Clinically, these are slow growing and noninvasive in comparison to the central ameloblastoma that is locally invasive causing destruction of bone. The periosteum probably acts as the barrier for tumor invasion into the bone in peripheral ameloblastoma.

This lesion afflicts a higher age group, i.e., an average age of 52.1 years according to Philipsen et al. who have done a literature survey of 160 cases.[2] This is a painless, firm neoplasm with exophytic growth. It may also appear as an ulcerated lesion due to trauma from cheek biting. The size ranges from 0.3 to 4.5 cm in diameter with a mean of 1.3 cm.[3] Bone invasion is not a feature of peripheral ameloblastoma although sometimes, saucerization of bone may be noted.

Due to its clinical picture, it may be misdiagnosed clinically as a fibrous epulis, pyogenic granuloma, and peripheral giant-cell granuloma.

The WHO classification of tumors does not contain a histological definition of this rare entity.[4] Histological features of the peripheral ameloblastoma are overlapping with that of basal cell carcinoma.[5] A literature review of 53 cases of peripheral ameloblastoma concluded that there were no distinctive histomorphological features to differentiate between peripheral ameloblastoma and basal cell carcinoma.[6]

The various patterns of histologic appearance commonly noted in peripheral ameloblastoma are similar to that of central ameloblastoma with the acanthomatous pattern reported most commonly. However, granular cell and desmoplastic variants have also been described.[7]

The mainstay of treatment is surgical excision with wide margins and regular follow-up is advised as the recurrence rate reported in the literature is 16%–20%.[2]

Whether this recurrence could be attributed to an incomplete removal of tumor or the biological behavior of tumor per se is unclear.[3]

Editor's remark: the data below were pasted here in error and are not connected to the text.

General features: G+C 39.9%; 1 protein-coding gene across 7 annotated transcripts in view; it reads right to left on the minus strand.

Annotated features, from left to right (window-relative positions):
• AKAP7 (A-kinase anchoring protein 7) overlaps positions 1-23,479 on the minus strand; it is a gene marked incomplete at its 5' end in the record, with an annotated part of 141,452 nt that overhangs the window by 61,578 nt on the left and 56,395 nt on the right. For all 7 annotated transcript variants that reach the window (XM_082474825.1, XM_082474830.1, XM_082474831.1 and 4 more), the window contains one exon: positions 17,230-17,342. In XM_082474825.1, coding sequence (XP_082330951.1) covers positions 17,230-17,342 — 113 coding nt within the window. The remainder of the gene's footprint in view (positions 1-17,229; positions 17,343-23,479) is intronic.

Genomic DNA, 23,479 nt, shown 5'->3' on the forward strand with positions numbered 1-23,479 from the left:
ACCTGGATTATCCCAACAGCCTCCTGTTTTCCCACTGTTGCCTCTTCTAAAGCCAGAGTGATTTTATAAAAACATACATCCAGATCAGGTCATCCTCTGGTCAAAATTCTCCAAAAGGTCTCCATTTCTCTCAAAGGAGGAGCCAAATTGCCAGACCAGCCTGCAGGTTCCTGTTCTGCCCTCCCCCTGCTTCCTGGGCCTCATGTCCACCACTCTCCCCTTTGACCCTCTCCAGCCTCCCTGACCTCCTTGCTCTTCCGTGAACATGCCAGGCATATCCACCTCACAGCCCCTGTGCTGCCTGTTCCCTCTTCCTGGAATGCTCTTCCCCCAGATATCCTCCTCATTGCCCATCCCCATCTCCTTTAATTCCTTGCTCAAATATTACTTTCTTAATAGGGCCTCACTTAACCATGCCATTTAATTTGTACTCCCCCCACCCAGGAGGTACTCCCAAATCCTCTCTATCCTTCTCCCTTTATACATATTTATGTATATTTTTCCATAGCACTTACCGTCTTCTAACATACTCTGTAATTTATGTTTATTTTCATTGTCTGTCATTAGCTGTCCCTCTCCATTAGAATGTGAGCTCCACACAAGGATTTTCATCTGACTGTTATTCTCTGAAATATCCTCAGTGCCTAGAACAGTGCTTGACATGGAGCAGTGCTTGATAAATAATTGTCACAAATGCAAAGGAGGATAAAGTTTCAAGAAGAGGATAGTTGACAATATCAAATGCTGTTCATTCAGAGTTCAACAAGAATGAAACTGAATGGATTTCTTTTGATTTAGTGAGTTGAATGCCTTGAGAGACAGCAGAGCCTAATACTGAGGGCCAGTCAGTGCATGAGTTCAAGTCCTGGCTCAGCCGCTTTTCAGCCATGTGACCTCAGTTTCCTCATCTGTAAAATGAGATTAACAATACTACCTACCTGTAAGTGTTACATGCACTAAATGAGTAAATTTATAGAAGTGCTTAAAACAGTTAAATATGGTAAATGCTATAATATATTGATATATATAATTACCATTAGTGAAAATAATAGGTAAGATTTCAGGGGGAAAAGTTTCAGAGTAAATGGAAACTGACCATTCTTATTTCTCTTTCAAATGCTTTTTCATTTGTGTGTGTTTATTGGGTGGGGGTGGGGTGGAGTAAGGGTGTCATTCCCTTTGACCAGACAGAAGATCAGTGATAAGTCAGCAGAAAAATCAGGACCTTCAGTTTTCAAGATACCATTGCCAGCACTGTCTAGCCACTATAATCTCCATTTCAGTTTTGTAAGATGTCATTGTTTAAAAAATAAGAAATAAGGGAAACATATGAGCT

The aim of this case report is to highlight on the clinical, radiological presentation of this rare entity that mimics other lesions in the oral cavity, leading to a misdiagnosis. Histopathological evaluation is the gold standard to be able to reach the diagnosis. It has also been suggested in the literature that, microarray analysis could further help in differentiating this tumor from basal cell carcinoma with which it resembles histologically.[4] The treatment of choice is complete excision with negative margins.

The extraosseous variant of ameloblastoma is a rare entity of buccal mucosal pathologies and it is imperative that the clinicians consider it in the differentials when evaluating buccal mucosal swellings.

Declaration of patient consent

The authors certify that they have obtained all appropriate patient consent forms. In the form the patient (s) has/have given his/her/their consent for his/her/their images and other clinical information to be reported in the journal. The patients understand that their names and initial s will not be published and due efforts will be made to conceal their identity, but anonymity cannot be guaranteed.

Financial support and sponsorship

Nil.

Conflicts of interest

There are no conflicts of interest.

References